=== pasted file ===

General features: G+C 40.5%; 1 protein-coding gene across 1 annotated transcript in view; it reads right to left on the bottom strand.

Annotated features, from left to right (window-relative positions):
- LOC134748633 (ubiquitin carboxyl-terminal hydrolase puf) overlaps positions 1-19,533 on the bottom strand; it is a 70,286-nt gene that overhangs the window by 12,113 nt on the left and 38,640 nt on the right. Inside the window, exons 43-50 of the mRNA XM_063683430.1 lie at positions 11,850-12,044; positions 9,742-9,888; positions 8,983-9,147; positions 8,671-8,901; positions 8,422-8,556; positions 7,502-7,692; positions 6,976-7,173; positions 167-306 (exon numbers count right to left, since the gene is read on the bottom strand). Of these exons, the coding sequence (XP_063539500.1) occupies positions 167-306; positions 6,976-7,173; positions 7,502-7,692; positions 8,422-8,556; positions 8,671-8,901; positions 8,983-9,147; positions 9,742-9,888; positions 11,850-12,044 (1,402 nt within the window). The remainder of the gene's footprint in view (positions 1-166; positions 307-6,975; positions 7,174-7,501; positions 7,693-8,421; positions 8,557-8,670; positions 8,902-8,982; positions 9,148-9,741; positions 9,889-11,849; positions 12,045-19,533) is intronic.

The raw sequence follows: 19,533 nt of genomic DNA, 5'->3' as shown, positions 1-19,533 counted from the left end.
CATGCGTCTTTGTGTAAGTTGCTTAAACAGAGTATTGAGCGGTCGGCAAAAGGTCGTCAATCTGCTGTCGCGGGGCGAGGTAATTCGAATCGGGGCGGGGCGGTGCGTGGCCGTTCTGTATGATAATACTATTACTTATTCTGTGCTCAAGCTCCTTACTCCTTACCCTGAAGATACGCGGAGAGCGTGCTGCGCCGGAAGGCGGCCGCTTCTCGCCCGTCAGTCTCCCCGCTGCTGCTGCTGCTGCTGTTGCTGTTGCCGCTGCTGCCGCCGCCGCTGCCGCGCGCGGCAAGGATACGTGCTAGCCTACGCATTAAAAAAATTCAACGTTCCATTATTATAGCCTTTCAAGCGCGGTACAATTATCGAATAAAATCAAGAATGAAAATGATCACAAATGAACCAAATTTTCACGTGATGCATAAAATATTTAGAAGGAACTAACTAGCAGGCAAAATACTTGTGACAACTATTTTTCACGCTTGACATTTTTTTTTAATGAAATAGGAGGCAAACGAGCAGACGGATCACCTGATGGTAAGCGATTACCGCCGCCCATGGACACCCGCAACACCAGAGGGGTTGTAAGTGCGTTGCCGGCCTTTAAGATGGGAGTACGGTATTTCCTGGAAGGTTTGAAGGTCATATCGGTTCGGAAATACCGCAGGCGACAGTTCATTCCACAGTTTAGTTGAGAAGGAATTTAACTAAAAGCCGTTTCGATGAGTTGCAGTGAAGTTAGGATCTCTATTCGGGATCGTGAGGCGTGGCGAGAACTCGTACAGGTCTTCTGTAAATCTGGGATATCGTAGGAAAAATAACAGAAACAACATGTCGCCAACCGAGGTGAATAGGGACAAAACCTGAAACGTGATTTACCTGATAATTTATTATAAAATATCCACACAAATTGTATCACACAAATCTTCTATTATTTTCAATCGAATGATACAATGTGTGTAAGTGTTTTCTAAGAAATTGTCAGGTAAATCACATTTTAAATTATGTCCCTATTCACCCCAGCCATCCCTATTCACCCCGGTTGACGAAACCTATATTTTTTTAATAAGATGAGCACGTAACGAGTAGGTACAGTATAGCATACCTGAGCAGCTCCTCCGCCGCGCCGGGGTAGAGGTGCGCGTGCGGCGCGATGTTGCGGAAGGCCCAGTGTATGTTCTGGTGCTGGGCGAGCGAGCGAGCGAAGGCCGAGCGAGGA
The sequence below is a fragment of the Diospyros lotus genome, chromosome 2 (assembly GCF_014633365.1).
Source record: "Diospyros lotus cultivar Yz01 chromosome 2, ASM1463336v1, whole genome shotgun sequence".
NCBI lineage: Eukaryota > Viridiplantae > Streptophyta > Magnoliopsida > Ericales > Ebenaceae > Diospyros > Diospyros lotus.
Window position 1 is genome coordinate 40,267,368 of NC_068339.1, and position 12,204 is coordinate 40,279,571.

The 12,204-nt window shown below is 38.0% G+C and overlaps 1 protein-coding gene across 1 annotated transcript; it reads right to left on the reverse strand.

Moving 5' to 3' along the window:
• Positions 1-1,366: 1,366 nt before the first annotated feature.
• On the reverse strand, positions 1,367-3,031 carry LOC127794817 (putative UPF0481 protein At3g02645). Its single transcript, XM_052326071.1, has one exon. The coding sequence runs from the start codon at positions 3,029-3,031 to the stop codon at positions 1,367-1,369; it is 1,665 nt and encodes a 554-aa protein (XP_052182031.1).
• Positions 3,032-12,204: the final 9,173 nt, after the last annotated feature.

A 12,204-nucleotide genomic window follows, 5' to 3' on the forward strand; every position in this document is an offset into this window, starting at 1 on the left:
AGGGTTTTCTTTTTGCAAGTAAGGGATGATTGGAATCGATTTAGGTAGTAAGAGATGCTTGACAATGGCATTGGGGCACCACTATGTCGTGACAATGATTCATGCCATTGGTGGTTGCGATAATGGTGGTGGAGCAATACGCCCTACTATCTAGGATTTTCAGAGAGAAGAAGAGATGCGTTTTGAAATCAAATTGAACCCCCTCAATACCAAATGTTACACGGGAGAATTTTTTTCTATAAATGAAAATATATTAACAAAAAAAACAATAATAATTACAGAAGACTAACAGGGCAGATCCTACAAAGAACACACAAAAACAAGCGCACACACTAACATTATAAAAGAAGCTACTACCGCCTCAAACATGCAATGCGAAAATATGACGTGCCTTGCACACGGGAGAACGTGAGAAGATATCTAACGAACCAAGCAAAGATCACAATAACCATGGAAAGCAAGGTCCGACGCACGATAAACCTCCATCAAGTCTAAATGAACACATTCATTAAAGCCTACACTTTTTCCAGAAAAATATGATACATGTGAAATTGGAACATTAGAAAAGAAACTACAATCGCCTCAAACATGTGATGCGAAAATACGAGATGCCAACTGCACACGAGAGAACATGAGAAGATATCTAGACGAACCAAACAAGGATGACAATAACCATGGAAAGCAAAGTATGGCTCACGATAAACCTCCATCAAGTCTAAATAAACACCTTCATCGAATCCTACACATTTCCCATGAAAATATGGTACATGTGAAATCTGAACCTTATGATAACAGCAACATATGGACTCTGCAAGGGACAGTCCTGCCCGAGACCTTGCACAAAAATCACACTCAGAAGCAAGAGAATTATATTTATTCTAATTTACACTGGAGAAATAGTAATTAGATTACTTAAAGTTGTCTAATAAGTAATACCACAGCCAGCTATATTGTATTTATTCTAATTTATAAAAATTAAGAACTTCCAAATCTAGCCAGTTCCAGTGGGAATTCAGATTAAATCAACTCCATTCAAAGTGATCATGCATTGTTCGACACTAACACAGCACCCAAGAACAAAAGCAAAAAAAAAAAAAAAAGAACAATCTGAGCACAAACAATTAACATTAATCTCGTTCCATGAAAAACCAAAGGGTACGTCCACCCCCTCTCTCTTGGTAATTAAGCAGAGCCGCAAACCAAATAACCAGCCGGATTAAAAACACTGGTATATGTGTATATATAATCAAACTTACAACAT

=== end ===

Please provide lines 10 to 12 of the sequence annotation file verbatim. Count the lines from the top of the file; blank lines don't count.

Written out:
The 12,204-nt window shown below is 38.0% G+C and overlaps 1 protein-coding gene across 1 annotated transcript; it reads right to left on the reverse strand.

Moving 5' to 3' along the window:
• Positions 1-1,366: 1,366 nt before the first annotated feature.